If you want to strike up meaningful conversations, start by asking a lot of questions. Most people, particularly people at these types of events, are primarily interested in talking about themselves. The more you ask them about themselves, the more they will start to talk. This is a great way to get a feeling for the person you are talking to and a way to find out if they can be a positive professional connection for you in the future. They may not be a great fit for you, but maybe there is someone else you know at the event who would be a great “connection” for that person. If this is the case, introduce these two parties.

When you are asking questions, make sure that you are actually listening to the answers, you never know what someone may have to say that can help you out down the line. The more questions you ask the better, just make sure whenever you are in a conversation with someone that you are being polite and considerate and that you never leave the conversation to pursue a more important one. You don’t want to offend anyone at these events and you never know when you may offend the wrong person and when your rude behavior may come back to bite you in the end.

Give every person you are talking to your full attention, do not scan the room. When you are done with the event, go jot down some notes to help you remember who you talked to and what you talked to them about. Do not take notes during the event when you are talking to people. It will come off as socially awkward and inappropriate and can turn some people off.

As you go around and meet people, it is important to remember that quality is of the utmost importance, not quantity. Having five meaningful conversations with people at a networking event is going to be much more beneficial to you and your business than just saying “hello” to twenty people without getting to know them more.

Carrying business cards that stand out.

Business cards are one of the most important tools that you can use at a networking event, but you need to be careful when it comes to the types of business cards that you have and hand out. You need to make sure that you are carrying around the right business cards. When you think about it, almost everyone at this networking event is going to be carrying around a stack of business cards. Chances are most of them are going to look the same.

If you carry around business cards that stand out, it can help you get noticed and it can help people remember you after the event. It is also a great talking point. Handing a person a unique looking business card is a much better conversation starter than handing someone a plain, all white card. It may cost a little money, but it is very important that you take the time to really think about and design the right business card for your business and for your reputation. The more you stand out, the better.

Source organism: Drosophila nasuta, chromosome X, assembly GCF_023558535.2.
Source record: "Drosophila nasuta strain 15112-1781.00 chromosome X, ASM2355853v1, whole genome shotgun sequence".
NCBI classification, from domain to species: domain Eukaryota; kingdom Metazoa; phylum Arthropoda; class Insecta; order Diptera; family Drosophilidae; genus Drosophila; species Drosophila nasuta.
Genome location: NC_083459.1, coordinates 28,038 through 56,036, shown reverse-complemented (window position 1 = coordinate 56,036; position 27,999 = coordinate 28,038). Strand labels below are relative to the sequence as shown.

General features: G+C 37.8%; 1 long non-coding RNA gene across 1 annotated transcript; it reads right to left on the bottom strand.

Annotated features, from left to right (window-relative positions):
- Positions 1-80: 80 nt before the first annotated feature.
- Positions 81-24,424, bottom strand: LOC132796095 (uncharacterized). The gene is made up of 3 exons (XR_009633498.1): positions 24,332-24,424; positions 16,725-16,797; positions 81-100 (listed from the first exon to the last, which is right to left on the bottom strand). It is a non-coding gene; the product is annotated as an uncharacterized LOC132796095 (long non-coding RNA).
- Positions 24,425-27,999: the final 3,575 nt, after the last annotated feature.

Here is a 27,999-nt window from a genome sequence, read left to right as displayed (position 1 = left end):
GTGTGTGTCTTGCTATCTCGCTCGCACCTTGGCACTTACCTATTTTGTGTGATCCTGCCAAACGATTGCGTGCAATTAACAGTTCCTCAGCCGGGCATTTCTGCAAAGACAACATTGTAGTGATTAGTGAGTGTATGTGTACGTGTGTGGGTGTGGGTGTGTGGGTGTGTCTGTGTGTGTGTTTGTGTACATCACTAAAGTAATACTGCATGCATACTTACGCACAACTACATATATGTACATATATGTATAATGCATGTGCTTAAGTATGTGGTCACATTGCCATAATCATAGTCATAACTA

When it comes to business cards, you need to make sure that you aren’t only handing plenty of your unique-looking business cards out, but that you are also gathering business cards as well. After the event, look through your business cards and your notes to see if there is someone that you want to follow up with. A great rule of thumb is to call or contact this person within 72 hours of meeting them at the social networking event. Don’t contact them that evening, but within the next day or two. It shows that you are interested without being too aggressive. If you wait any longer, it may seem like you aren’t interested in following up.

If you keep these important rules in mind whenever you attend a networking event, you are setting yourself up for success. It takes a lot of time and energy in order to attend these networking events and it is important that you are doing what you can in order to make the most of the opportunity in front of you so you can make your networking event the most profitable and successful as possible. Just a few very successful networking events under your belt can go a long way in transforming your network and your career.